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The Global Gaming Expo is in full swing in Las Vegas.
Gaming industry insiders from around the world are here to see the latest games and talk about the newest trends.
“During the day at that expo, you know you're bringing together approximately 26,000 people from the industry there representing all aspects of it,” longtime Nevada journalist and KNPR contributor John L. Smith said.
Smith says when we walk into a casino we’ll see a blackjack dealer, the pit boss, and the cocktail server, but what we don’t see is the technology that makes the room tick.
“It's one of the industry's success stories that I don't think really gets portrayed very often… it employs an awful lot of folks,” he said.
G2E is expanding and getting bigger every year.
Smith said the repeal of the Amateur Sports Protection Act, which allowed states to determine whether they want to allow sports betting, has “ignited a kind of gold rush across the country” of different states and local jurisdictions trying to figure out a way to cash in on it.
Sports betting is also changing because of in-game betting.
“You're going to see the ability to commonly bet on each play of a ball game in the future,” he said “You can do that to a degree now. That raises the question that if sports betting is really expanding as we all see that it is do we need that big sportsbook?”
Smith wonders if the days of the large super books with large screens and betting windows and millions of dollars in infrastructure is over now that bettors can place a bet on their phone.
Another important part of the sports betting world is how it will play out in tribal casinos. Under the compacts reached by Native American tribes, many cannot expand beyond what is allowed now. However, Smith points out that they have a sovereignty that many say allows them to expand to sports betting.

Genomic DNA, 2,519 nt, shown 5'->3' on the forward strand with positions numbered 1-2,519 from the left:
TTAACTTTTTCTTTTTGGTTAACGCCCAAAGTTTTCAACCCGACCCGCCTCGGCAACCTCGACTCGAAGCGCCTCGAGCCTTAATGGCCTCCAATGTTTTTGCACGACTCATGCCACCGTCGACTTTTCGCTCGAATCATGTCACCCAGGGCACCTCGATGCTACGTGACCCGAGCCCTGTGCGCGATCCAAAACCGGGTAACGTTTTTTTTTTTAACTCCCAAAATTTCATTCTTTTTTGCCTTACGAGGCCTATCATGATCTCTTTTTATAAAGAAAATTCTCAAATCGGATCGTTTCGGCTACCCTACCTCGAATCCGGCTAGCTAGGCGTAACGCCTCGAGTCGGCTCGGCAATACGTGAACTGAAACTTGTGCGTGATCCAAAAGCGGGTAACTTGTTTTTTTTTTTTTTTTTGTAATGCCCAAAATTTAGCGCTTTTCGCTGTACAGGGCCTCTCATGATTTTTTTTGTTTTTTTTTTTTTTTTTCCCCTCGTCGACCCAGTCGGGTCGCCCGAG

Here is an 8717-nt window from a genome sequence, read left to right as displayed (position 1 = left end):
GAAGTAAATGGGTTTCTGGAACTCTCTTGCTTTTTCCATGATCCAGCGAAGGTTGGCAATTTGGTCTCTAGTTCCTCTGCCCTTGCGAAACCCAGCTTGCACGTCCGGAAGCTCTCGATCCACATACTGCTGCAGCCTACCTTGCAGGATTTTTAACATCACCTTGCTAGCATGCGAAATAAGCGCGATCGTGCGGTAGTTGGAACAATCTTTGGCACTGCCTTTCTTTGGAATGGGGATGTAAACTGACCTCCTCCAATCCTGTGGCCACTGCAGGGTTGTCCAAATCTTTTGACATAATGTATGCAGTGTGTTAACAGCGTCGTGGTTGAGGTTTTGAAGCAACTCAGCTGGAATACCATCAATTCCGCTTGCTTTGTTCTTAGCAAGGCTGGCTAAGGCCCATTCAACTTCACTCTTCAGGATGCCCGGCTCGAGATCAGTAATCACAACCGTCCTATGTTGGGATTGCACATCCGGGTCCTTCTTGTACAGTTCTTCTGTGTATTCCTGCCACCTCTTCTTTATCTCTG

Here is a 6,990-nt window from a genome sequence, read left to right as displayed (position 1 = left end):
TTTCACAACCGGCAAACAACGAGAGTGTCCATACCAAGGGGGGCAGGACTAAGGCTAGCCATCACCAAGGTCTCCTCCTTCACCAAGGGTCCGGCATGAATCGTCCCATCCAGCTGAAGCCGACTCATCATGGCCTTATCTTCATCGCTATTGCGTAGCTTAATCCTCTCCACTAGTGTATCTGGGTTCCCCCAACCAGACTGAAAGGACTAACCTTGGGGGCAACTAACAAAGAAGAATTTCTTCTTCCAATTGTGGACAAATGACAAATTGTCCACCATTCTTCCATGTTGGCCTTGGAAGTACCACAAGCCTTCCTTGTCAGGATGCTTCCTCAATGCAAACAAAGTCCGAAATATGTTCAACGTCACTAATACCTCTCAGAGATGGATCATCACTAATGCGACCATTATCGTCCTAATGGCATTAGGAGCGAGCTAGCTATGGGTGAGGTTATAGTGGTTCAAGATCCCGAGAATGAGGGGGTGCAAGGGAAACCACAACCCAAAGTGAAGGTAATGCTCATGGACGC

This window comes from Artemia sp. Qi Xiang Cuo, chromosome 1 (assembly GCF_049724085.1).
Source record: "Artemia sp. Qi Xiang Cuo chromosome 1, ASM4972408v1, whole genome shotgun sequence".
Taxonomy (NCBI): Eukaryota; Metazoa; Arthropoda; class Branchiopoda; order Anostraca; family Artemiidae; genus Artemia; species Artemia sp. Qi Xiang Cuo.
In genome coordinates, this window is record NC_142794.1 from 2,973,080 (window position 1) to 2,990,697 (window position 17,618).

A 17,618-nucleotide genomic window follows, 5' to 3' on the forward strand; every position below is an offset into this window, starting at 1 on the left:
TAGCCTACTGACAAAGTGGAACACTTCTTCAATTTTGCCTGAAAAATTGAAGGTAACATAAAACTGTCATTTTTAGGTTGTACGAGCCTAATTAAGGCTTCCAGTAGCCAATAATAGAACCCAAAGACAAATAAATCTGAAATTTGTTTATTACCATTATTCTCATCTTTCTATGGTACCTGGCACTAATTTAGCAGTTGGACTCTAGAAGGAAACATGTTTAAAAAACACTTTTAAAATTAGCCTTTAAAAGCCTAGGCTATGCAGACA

“The tribal leaders I spoke with this morning are not from that camp,” he said, “Most of them are very concerned that if they open up the compact it will end their exclusivity in many states and that what looks like a good deal today will because of changing technology and changing tastes may not be a good deal in the next few years.”
He also said the gaming industry is expanding because of the way we can gamble.
“Will it be more out of your smartphone. Will it be more of that standalone casino that we're used to,” he said, “Those are questions that the industry faces frankly smack in the MeToo movement. And so, there are a lot of things going on in the gaming industry today that touch a lot of levels of society.”
Smith said this is the first time he has seen so many women on so many panel discussions at G2E.
“There's clearly an attempt to show an industry that's evolving,” he said, “There's a gaming group little known until this year: Global Gaming Women. The keynote on the first day was delivered by a woman.”
Smith is not sure that the addition of more women is a real effort to change the industry or a “good game face.” He said the industry is still lacking in the number of women in high offices.
For Smith, there is no doubt about where the push to include more women is coming from.
“I think the scandal involving Steve Wynn rocked the entire industry,” he said, “I think it sent a shockwave through it. That has changed it and changed it for better and hopefully forever.”
He says we are seeing a change in the industry with how women are treated and promoted.
“How it affects folks on the casino floor will always be the question,” he said, “The working people the cocktail servers the waiters and waitresses that sexual harassment in real time for the so-called little people that will really be what shows whether the industry is evolving in a good way.”
John L. Smith, contributor